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Title: The role of Schwann cell c-Jun in restoring axon regeneration deficits in the peripheral nervous system
Author: Wagstaff, Laura Jane
ISNI:       0000 0004 7230 0424
Awarding Body: UCL (University College London)
Current Institution: University College London (University of London)
Date of Award: 2018
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Following peripheral nerve injury, myelin and Remak Schwann cells up-regulate a repair phenotype, controlled by c-Jun, to facilitate axon regeneration. Despite activation of this phenotype, nerve regeneration in humans is poor. An important factor is the deterioration of the distal nerve stump, a process involving a decrease in trophic factors initially up-regulated following injury and a decline in Schwann cell numbers, resulting in poor long-term regeneration. Regeneration deficits also develop with age - injured nerves in old mice regenerate slowly. I hypothesized that in old mice, and during chronic denervation, c-Jun levels are not maintained. This predicts that in young mice, c-Jun levels fall during chronic denervation, and that by maintaining Schwann cell c-Jun, the deterioration of the distal stump can be prevented. Similarly, by enhancing c-Jun levels in old mice, the regeneration deficit should be reversed. In young mice, Schwann cell c-Jun significantly decreased during chronic denervation. Markers of the repair phenotype also declined. A mouse that over-expressed Schwann cell c-Jun (OE/+) was generated. Following chronic denervation, Schwann cells in denervated nerves maintained c-Jun levels. Regeneration was assessed by suturing a chronically denervated tibial nerve to a freshly cut common peroneal nerve, followed by neuronal backfilling. Improved motor and sensory neuron regeneration was observed in OE/+ mice following chronic denervation. In old OE/+ mice, the reduced c-Jun levels seen in old wild type mice were corrected. Regeneration was assessed by backfilling and old OE/+ nerves maintained the regenerative capacity of young animals. These results highlighted c-Jun as a pharmaceutical target. Sonic hedgehog is elevated after nerve injury and agonists significantly increased c-Jun and trophic factor expression in cultured Schwann cells. This work implicates the c-Jun pathway in the regeneration deficit that occurs following chronic denervation and with advancing age, and highlights hedgehog signalling as an activator of c-Jun.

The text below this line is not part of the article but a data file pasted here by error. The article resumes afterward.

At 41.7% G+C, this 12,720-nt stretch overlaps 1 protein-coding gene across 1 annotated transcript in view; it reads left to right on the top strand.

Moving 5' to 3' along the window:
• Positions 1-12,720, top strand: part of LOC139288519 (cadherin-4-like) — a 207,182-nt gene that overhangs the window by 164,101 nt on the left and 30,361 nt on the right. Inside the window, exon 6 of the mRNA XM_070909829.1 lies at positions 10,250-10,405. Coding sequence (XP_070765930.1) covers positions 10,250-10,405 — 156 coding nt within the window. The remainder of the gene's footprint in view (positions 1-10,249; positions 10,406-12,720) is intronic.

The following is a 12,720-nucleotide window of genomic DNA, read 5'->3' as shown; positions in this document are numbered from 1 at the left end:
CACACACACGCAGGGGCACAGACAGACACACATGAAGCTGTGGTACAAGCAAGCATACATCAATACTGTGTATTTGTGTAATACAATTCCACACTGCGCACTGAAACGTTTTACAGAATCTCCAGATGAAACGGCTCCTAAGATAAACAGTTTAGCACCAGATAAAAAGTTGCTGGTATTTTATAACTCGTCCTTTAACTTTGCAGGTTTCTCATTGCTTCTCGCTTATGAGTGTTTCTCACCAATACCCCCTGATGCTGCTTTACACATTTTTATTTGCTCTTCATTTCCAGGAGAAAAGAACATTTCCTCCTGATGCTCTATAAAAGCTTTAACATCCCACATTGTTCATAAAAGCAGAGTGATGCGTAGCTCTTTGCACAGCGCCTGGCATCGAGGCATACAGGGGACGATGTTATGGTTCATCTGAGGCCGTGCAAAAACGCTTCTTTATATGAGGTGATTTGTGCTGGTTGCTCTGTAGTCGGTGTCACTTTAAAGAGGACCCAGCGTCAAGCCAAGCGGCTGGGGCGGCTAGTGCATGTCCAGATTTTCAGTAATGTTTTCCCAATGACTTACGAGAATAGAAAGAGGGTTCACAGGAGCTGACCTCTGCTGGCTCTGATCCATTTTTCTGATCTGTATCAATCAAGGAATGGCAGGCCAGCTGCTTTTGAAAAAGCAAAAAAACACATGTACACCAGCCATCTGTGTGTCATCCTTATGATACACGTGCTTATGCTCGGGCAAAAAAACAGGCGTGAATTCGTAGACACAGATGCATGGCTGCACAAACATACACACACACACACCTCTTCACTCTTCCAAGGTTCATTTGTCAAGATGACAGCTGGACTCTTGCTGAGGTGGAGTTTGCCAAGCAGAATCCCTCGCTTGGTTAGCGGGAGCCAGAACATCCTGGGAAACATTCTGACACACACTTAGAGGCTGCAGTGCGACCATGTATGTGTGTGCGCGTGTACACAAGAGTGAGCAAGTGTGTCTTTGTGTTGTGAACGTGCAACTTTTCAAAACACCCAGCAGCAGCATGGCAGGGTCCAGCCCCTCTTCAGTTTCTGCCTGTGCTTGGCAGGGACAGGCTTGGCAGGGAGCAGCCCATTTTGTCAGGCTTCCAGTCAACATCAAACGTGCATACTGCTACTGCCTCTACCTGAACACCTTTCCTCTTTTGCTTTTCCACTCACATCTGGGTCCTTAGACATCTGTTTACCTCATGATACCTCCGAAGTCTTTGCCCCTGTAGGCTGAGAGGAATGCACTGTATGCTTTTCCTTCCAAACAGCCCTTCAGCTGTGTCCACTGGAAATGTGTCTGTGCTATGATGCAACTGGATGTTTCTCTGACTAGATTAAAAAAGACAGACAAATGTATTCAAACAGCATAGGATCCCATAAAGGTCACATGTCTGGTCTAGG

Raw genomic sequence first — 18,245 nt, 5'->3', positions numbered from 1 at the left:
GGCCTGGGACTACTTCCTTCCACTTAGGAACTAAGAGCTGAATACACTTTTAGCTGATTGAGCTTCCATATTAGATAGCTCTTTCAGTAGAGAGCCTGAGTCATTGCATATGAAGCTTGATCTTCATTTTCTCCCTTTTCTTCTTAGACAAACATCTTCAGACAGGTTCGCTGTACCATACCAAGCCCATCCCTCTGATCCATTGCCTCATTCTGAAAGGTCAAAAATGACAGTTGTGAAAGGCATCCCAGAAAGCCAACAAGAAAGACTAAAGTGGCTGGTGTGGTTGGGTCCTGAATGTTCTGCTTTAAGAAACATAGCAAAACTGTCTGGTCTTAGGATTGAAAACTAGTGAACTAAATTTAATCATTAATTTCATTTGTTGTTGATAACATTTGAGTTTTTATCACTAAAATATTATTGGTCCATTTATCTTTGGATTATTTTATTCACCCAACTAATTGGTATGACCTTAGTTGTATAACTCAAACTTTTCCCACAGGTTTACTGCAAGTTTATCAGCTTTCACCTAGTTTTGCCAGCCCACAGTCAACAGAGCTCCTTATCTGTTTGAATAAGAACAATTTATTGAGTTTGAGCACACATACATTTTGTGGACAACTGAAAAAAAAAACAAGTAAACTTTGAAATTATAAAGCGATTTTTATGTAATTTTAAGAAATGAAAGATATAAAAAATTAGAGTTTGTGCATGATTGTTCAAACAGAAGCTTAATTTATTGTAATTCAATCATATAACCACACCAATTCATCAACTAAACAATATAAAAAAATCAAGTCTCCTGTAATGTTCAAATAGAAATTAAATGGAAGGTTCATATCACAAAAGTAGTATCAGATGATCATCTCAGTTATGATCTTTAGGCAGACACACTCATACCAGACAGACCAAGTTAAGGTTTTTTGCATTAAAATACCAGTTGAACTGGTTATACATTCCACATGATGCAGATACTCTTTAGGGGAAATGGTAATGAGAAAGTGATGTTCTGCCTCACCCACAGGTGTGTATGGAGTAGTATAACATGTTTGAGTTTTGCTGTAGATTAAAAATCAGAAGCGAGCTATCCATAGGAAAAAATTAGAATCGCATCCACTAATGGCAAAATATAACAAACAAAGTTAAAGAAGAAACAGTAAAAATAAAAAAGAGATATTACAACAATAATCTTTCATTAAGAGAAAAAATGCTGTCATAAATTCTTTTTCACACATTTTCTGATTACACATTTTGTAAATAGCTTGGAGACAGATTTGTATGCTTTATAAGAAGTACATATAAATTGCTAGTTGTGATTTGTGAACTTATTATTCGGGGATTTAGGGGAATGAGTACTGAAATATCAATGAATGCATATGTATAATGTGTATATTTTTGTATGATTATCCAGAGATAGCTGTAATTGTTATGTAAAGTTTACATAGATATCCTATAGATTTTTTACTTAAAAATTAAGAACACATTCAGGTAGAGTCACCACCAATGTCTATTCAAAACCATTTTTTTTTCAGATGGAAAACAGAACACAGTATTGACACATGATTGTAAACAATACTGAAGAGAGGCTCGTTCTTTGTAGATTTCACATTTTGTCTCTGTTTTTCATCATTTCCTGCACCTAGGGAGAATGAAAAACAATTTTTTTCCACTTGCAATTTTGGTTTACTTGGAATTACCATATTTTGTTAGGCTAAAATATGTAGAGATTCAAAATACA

Supervisor: Not available Sponsor: Not available
Qualification Name: Thesis (Ph.D.) Qualification Level: Doctoral
EThOS ID:  DOI: Not available